This Dog Knows More Than Just Fetch - The New Indian Express

This Dog Knows More Than Just Fetch

Published: 30th March 2014 06:00 AM

Last Updated: 28th March 2014 03:25 PM

Dr Magic gets his ears pulled all the time. Whenever he enters the campuses of Hope Foundation and Viswa Jeevan Seva Sangha (VJSS), two rehabilitation centres for drug addicts in Bhubaneswar, the participants pat and play with him as if he were a mere dog.

He also spends many evenings listening patiently to autistic children and is also their speech therapist.

Magic is a therapy dog of Bhubaneswar-based Hands and Paws Foundation. This two-year-old Labrador is a part of a growing group of dogs that are being used for a variety of healing purposes—from speech therapy, psychotherapy to simply cheering people up.

Popularly known as animal-assisted therapy, the process is slowly gaining importance in Odisha. And the man behind popularising this concept through the Foundation is Brijesh Dash, a dog lover and an animal-assisted therapist.

Dr Magic’s target group includes autistic children, drug users and senior citizens. While interacting with other people may be quite difficult for this group, dogs like Magic provide a constant source of comfort and focus for attention.

“Hands and Paws Foundation is actually the culmination of more than five years of planning, preparation and research. Love for animals, especially dogs and their amazing ability to create magic for humans is the essence of its formation. The Foundation came into being on August 22, 2013, and has since been working with slum children, drug users, the elderly and children affected by autism with the assistance of dogs in therapeutic interventions,” says Brijesh, who received his AAT training from the University of North Texas, Denton, US.

Though animal-assisted therapy may be at a nascent stage in Odisha, in particular, and in India in general, the bonding between humans and dogs has existed for centuries, says Brijesh. “Dogs provide unconditional love and compassion. Animal-human bonding is very natural; this is no science and requires no hi-tech study. Over a period of time, we have lost touch with the natural world which provides us enormous power and strength to carry on with our daily lives. Hands and Paws Foundation intends to bring back that feeling of compassion in the lives of people here,” he says.

Every four days in a week, Brijesh and Magic visit drug users in rehabilitation centres, children with special needs, rape victims, elderly people in old age homes, and those who are confined to wheel chairs and stretchers. All of them spend an hour with the doctor dog. “Every patient enjoys this time which has a healing effect on the mind, especially those who have to stay in the hospital or the rehab centre for a long time,” he says.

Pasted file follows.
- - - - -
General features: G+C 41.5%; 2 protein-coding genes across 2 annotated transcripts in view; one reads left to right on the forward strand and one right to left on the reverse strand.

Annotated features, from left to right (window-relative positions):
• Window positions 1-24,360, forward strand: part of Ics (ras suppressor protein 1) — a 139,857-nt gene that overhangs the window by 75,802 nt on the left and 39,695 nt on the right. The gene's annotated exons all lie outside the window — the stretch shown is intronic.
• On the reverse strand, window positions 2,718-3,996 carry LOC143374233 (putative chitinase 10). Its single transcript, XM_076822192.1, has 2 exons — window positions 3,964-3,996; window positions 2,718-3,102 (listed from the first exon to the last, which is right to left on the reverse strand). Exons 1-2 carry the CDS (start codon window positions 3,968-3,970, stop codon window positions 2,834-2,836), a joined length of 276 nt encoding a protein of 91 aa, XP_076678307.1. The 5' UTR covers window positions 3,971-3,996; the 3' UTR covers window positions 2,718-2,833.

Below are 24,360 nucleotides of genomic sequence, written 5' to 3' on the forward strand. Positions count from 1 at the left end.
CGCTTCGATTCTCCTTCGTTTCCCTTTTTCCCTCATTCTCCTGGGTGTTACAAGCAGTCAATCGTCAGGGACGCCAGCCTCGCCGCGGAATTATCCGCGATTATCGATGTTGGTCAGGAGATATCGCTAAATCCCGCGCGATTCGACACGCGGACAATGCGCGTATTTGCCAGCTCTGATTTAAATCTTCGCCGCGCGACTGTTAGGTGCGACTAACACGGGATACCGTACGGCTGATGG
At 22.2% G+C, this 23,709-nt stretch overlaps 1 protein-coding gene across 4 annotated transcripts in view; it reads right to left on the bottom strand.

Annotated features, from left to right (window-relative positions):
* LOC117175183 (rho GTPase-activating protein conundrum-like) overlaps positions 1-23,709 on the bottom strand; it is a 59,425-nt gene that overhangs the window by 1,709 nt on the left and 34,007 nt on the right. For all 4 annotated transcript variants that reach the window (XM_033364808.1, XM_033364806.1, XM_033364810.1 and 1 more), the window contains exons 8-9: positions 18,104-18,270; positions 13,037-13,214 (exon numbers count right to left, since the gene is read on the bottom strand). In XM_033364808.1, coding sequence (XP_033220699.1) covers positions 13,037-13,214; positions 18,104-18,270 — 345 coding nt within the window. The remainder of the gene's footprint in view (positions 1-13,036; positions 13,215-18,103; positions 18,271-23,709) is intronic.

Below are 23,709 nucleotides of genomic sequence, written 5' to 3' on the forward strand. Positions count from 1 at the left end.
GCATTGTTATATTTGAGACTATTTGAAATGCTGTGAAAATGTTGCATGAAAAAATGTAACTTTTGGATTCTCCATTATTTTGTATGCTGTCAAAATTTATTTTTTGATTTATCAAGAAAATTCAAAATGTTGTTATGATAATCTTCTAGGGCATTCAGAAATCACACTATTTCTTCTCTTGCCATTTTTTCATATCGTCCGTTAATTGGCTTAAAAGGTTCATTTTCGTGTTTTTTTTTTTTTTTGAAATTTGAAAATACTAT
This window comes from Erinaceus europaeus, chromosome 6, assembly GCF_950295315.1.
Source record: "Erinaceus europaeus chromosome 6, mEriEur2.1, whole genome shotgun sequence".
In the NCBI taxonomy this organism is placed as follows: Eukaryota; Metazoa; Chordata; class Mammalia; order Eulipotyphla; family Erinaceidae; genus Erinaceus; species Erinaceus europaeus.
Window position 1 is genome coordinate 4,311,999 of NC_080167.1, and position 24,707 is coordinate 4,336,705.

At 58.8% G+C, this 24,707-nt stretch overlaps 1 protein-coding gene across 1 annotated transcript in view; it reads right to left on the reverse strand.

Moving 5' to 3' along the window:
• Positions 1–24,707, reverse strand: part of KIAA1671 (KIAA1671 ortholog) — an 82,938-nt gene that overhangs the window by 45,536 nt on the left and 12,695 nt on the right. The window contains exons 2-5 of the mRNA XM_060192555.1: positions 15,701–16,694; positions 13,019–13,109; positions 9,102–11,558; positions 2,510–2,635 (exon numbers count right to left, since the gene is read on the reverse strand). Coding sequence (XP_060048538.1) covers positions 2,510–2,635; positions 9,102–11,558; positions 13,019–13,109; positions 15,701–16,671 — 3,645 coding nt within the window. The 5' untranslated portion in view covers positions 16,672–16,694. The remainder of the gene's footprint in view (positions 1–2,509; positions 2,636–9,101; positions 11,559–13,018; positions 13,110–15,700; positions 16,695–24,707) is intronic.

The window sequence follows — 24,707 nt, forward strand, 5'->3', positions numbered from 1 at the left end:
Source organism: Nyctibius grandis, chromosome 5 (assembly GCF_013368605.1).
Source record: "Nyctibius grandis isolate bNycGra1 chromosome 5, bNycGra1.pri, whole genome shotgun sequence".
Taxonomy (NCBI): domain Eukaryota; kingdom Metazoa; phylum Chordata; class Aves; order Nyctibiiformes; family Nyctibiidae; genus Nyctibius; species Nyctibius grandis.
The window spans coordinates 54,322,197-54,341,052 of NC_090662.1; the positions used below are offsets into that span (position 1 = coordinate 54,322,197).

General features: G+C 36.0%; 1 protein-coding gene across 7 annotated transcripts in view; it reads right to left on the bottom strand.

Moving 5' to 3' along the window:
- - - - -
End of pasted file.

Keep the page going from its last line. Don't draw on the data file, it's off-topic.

Magic also helps out slow learners. “Hyperactive children and those who remain aloof communicate well with therapy dogs. This teaches them discipline and also the rewards of doing a job well,” Brijesh points out.

So far, though Brijesh and his Foundation have been working on a small-scale in Bhubaneswar, they have received overwhelming support. His Foundation now plans to collaborate with universities for research studies on this topic. “While we go to different centres to provide therapy, we have plans to establish an independent animal-assisted therapy centre and help volunteers and pet owners to pledge their pets for sometime (may be an hour or two) to the cause. Further, the major thrust will be our volunteer programmes that will be activated soon, where training, certification and other volunteer-related activities of animal-assisted therapy would be undertaken,” he reveals.

Brijesh recently started Tailwaggers—Centre of Canine Excellence at Bhubaneswar. This is a platform for dog lovers, veterinarians and other like-minded people .

Pet therapy

■ In 1792, the Quakers founded a facility for the mentally ill and used animals as adjuncts to therapy. 

■ In the 1800s, Florence Nightingale used animal therapy for health restoration of the injured.

■ Sigmund Freud believed presence of a dog had a calming effect on patients, and his favourite chow-chow attended all his sessions.

■ AAT was accidently discovered by an American child psychiatrist, Dr Boris Levinson, in the 1960s

when he left his dog alone with a difficult child, and on returning found the boy talking to his dog.

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